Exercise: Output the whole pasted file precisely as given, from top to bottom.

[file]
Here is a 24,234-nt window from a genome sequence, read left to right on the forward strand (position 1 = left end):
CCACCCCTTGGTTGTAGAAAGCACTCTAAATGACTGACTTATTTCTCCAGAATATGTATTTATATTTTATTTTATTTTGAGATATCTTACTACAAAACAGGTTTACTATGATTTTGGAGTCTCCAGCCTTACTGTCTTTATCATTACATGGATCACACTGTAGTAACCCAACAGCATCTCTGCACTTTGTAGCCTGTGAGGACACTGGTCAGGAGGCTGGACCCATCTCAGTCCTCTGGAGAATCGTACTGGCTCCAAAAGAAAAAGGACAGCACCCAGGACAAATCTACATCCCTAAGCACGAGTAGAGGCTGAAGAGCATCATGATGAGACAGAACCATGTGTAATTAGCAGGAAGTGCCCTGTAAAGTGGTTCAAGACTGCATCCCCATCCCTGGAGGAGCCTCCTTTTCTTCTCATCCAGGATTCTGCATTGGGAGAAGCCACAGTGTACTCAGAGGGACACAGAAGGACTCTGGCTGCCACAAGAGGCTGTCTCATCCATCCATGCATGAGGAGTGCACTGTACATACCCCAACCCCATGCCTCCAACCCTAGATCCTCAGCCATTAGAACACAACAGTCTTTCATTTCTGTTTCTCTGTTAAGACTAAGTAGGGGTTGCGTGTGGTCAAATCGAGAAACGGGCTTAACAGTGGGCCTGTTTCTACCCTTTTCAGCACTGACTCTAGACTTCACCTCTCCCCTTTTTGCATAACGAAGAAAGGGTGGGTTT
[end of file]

Here is a 24,234-nt window from a genome sequence, read left to right on the forward strand (position 1 = left end):
CCACCCCTTGGTTGTAGAAAGCACTCTAAATGACTGACTTATTTCTCCAGAATATGTATTTATATTTTATTTTATTTTGAGATATCTTACTACAAAACAGGTTTACTATGATTTTGGAGTCTCCAGCCTTACTGTCTTTATCATTACATGGATCACACTGTAGTAACCCAACAGCATCTCTGCACTTTGTAGCCTGTGAGGACACTGGTCAGGAGGCTGGACCCATCTCAGTCCTCTGGAGAATCGTACTGGCTCCAAAAGAAAAAGGACAGCACCCAGGACAAATCTACATCCCTAAGCACGAGTAGAGGCTGAAGAGCATCATGATGAGACAGAACCATGTGTAATTAGCAGGAAGTGCCCTGTAAAGTGGTTCAAGACTGCATCCCCATCCCTGGAGGAGCCTCCTTTTCTTCTCATCCAGGATTCTGCATTGGGAGAAGCCACAGTGTACTCAGAGGGACACAGAAGGACTCTGGCTGCCACAAGAGGCTGTCTCATCCATCCATGCATGAGGAGTGCACTGTACATACCCCAACCCCATGCCTCCAACCCTAGATCCTCAGCCATTAGAACACAACAGTCTTTCATTTCTGTTTCTCTGTTAAGACTAAGTAGGGGTTGCGTGTGGTCAAATCGAGAAACGGGCTTAACAGTGGGCCTGTTTCTACCCTTTTCAGCACTGACTCTAGACTTCACCTCTCCCCTTTTTGCATAACGAAGAAAGGGTGGGTTT